"Leadership in Uncertain Times, Part II: Advice From the Chicago Tech Scene"
Below is part of an article originally written by Quinten Dol at Built In Chicago, and published on March 24, 2020. This part of the article is about PowerToFly Partner Relativity. Go to Relativity's page on PowerToFly to see their open positions and learn more.
While Chicago techies are busy setting up home offices, completing work projects, wrangling stuck-at-home children, washing hands and surfaces, and checking in on loved ones, we're also watching the news — and lately, it hasn't been great.
There's no workshop, book or TED Talk that teaches the skills needed to lead in the time of a pandemic. Chicago's tech leaders have been figuring things out as they go, relying on their teams, professional networks and families for support — and trusting their gut when tough calls need to be made.
In Part II of our ongoing series on corporate leadership during trying times, we spoke with executives and team heads at five local tech companies about how they're preparing themselves and their teams for whatever awaits us.
CHIEF HUMAN RESOURCES OFFICER
Chicago is a strong tech community. How do you think we can help each other in times of uncertainty? What specific advice do you have for the tech community — not just to other leaders or your team, but to our industry at large?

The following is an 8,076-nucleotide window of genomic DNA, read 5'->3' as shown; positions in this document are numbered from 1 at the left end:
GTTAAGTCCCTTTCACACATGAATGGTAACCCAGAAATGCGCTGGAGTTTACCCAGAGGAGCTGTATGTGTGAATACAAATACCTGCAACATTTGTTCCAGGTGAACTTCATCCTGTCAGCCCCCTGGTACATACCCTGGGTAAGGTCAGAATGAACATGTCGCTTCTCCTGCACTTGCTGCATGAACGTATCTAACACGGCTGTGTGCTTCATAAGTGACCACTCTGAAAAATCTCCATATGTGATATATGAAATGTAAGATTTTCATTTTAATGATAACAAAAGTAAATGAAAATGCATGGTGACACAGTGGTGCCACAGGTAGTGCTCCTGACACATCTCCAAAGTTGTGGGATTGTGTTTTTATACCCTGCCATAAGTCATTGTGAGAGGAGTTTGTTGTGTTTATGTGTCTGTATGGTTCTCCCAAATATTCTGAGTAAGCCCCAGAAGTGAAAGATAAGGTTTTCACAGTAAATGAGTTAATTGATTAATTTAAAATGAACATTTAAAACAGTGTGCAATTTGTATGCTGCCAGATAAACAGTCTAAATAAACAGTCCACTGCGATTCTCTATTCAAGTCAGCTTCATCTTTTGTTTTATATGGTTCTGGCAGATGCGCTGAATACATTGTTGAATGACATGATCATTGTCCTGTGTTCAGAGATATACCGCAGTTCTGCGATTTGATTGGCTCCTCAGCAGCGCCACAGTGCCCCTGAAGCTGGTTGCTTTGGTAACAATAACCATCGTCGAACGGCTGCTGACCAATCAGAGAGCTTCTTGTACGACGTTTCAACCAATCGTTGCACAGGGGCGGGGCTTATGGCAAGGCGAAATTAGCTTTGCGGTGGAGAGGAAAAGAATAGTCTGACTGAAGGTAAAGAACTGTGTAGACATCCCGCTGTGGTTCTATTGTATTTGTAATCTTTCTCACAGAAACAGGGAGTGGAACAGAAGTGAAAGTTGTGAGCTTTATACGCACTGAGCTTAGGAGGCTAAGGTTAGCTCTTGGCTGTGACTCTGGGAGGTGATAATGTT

Generally, I think the tech industry is setting an excellent precedent for how companies can band together to provide creative solutions to help manage work and business continuity during crises. We've recently seen some of the major players in tech work jointly on COVID-19 response efforts to combat fraud and misinformation. It's important that the tech community continues to collaborate on how we can amass our resources and ideas to help manage global crises like COVID-19.
This is unchartered territory for everyone, and it's especially important for people in leadership positions to understand and acknowledge they may not always have an immediate, concrete answer to some questions — and that's okay. This is a time where we all need to lean on each other for support and come together collectively to navigate adjusting to this new (hopefully temporary) norm.